• Chickens need constant access to clean and fresh water in the chicken house.
  • Drinkers should be cleaned regularly.
  • Chickens must be able to access water in icy weather (ice should not be removed using chemicals).
  • Drinkers should prevent young chicks climbing in and drowning.
  • If drinkers are changed, the chickens should still be provided with some of the type that they are familiar with.
Food

  • Feed, suitable for their age and breed, should be provided in the chicken house to give them a balanced diet.
  • Food dispensers should be cleaned regularly.
  • Chickens need insoluble grit to help digestion (e.g. hard flint grit). Oyster shell is a soluble grit which can provide extra calcium in the diet.

Reproduction

If you want chicks, you’ll need a rooster. As a rule of thumb, 10 to 12 hens per rooster is a good ratio. While you could build an incubator and supervise the development of the eggs, it’s easiest to let the hens take care of hatching.

Chicken
Poltava chicken
Hatching
Hatching
Chicks
Chicks
Hatching Eggs

A hen that is getting ready to nest becomes “broody.” This means that she wants to hatch her eggs. She’ll sit “tight” on the nest and resist having her eggs collected, whereas a nonbroody hen will let you reach under her to collect eggs. A broody hen may even peck or screech at anyone coming near. There are ways to discourage broodiness, but why would you? The hen does the work of hatching and raising, and you get free chicks!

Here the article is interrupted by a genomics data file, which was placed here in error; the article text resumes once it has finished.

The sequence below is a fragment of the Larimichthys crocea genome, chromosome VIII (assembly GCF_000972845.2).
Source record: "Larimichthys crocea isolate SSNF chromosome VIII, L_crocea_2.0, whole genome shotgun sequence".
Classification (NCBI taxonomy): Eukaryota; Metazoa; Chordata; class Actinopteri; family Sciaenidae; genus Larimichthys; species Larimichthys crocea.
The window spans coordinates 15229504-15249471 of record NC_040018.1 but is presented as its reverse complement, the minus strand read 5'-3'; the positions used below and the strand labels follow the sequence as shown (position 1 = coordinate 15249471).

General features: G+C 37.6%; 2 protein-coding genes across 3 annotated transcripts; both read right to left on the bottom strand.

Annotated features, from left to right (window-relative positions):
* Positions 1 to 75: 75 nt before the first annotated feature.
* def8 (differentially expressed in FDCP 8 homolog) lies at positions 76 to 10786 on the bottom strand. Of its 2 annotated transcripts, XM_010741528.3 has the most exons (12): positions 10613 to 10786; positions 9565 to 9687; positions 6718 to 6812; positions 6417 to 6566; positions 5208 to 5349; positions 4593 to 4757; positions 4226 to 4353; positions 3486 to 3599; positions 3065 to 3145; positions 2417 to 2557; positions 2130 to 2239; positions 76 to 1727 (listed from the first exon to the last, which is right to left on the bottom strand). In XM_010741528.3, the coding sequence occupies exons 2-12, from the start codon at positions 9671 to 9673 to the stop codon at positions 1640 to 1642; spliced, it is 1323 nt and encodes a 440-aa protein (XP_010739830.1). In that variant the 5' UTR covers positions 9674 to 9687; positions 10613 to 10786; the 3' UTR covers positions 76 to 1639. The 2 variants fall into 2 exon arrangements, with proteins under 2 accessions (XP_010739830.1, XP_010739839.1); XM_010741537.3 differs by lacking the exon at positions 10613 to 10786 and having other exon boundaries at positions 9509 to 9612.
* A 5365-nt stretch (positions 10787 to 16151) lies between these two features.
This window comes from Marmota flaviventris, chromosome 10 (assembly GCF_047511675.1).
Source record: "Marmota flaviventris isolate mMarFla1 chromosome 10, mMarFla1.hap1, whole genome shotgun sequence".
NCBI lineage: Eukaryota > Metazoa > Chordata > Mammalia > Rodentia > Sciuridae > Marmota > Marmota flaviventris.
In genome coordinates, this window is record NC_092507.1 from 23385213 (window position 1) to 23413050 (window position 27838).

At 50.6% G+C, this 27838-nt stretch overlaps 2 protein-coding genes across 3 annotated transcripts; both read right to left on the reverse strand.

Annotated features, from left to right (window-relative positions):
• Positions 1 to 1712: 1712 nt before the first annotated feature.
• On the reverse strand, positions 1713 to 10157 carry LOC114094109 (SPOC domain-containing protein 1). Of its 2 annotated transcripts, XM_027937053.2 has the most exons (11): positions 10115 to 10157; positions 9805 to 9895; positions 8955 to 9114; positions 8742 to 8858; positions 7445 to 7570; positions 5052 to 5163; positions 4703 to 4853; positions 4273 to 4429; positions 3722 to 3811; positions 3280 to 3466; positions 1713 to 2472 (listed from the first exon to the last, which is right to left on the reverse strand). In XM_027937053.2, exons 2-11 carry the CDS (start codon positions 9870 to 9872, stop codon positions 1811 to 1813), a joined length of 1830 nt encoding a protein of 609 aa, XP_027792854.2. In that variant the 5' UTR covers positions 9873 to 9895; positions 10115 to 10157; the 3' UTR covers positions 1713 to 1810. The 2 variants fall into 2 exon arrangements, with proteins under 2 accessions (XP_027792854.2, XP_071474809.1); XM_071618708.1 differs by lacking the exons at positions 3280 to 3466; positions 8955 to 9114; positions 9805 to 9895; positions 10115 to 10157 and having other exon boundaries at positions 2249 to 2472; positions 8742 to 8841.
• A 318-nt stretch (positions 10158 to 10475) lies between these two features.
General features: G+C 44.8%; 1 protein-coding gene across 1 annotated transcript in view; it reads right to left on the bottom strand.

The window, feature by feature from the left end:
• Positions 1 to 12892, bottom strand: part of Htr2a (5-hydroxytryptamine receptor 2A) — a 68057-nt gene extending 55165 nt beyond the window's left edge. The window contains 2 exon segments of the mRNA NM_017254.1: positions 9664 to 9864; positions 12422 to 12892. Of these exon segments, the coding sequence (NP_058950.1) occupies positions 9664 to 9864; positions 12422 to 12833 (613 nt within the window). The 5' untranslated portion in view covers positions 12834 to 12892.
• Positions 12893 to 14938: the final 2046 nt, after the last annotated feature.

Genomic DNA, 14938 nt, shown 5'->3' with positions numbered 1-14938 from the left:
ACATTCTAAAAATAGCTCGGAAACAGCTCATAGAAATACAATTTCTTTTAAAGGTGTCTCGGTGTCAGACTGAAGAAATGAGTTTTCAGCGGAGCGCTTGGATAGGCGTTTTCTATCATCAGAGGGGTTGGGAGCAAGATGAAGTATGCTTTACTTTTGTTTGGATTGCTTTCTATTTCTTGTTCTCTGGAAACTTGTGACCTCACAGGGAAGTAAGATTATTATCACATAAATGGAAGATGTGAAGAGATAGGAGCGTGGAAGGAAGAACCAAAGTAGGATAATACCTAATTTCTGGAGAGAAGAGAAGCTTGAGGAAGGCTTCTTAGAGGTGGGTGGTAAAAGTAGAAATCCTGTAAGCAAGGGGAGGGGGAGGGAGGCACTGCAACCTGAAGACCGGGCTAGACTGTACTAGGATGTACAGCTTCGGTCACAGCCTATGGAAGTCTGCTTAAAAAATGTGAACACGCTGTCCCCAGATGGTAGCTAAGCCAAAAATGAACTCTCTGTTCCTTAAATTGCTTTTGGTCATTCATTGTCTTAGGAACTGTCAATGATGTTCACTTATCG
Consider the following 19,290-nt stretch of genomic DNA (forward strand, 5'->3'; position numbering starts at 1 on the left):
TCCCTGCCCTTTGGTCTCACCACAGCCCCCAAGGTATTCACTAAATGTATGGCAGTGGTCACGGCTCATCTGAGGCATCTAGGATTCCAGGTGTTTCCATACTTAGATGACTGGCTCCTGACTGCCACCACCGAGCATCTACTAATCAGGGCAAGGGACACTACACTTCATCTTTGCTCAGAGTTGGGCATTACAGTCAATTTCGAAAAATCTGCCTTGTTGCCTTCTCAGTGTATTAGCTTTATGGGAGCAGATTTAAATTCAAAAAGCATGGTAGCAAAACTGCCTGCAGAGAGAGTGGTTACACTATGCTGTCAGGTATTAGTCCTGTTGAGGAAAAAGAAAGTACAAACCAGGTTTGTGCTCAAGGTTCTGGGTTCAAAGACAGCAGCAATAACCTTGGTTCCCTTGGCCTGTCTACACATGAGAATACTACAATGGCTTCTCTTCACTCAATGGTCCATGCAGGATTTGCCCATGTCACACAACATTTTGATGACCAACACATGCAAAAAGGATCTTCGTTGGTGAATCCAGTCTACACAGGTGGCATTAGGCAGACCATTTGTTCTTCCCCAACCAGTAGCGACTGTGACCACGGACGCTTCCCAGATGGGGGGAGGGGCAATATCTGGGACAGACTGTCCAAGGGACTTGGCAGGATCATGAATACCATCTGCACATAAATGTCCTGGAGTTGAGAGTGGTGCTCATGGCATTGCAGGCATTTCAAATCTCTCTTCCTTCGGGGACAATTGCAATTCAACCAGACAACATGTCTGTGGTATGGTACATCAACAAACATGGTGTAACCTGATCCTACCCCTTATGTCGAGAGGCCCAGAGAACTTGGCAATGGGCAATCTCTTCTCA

Farm chickens can live 4 to 7 years and lay eggs for most of that time. Every year they go “off-lay” (stop laying eggs) for several months. This happens over the winter, when there’s too little daylight to trigger egg-laying. They’ll begin again in the spring.

As with all pets, if you are concerned about any aspect of their health you should consult an appropriate vet.

In the peak of fitness, chickens should be bright eyed and alert. They will have clean legs, feet and bottoms, as well as healthy wattles. Chickens, like all birds, are very good at hiding illness so owners should watch them carefully in order to recognise any changes in their normal behaviour.

Using mite and louse powders will help you avoid the most common problems. Natural alternatives are also available that will help with parasite control and maintain chicken vitality.

Signs of poor health include:

  • Hunched posture.
  • Erect feathers.
  • Head tucked under the wing.
  • Reluctance to move.
  • Hiding in corners.
  • Details
  • Indonesia -Southeast
     
  • China -East Asia
     
  • India -South Asia
     
  • Democratic Republic of the Congo -Africa
     
  • France -Europe
     
  • Saudi Arabia -Middle East
     
  • United States of America -Americas